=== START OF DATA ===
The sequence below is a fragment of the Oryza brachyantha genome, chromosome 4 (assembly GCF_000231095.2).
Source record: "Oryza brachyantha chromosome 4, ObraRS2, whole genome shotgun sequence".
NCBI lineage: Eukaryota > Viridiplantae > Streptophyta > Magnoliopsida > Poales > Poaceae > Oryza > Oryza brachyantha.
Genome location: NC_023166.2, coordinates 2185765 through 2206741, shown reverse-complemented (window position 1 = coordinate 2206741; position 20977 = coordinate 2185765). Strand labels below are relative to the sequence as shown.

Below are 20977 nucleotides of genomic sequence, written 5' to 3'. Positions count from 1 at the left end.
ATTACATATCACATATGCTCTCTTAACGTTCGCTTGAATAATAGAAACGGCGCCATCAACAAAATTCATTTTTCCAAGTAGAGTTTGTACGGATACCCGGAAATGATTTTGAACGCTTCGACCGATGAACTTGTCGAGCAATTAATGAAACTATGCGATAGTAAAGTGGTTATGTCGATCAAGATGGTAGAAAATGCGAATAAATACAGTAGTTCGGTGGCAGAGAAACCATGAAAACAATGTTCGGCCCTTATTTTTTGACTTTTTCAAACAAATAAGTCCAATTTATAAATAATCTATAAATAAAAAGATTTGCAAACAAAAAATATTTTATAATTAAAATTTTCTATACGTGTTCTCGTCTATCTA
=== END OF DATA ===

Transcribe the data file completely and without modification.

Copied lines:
The sequence below is a fragment of the Oryza brachyantha genome, chromosome 4 (assembly GCF_000231095.2).
Source record: "Oryza brachyantha chromosome 4, ObraRS2, whole genome shotgun sequence".
NCBI lineage: Eukaryota > Viridiplantae > Streptophyta > Magnoliopsida > Poales > Poaceae > Oryza > Oryza brachyantha.
Genome location: NC_023166.2, coordinates 2185765 through 2206741, shown reverse-complemented (window position 1 = coordinate 2206741; position 20977 = coordinate 2185765). Strand labels below are relative to the sequence as shown.

Below are 20977 nucleotides of genomic sequence, written 5' to 3'. Positions count from 1 at the left end.
ATTACATATCACATATGCTCTCTTAACGTTCGCTTGAATAATAGAAACGGCGCCATCAACAAAATTCATTTTTCCAAGTAGAGTTTGTACGGATACCCGGAAATGATTTTGAACGCTTCGACCGATGAACTTGTCGAGCAATTAATGAAACTATGCGATAGTAAAGTGGTTATGTCGATCAAGATGGTAGAAAATGCGAATAAATACAGTAGTTCGGTGGCAGAGAAACCATGAAAACAATGTTCGGCCCTTATTTTTTGACTTTTTCAAACAAATAAGTCCAATTTATAAATAATCTATAAATAAAAAGATTTGCAAACAAAAAATATTTTATAATTAAAATTTTCTATACGTGTTCTCGTCTATCTA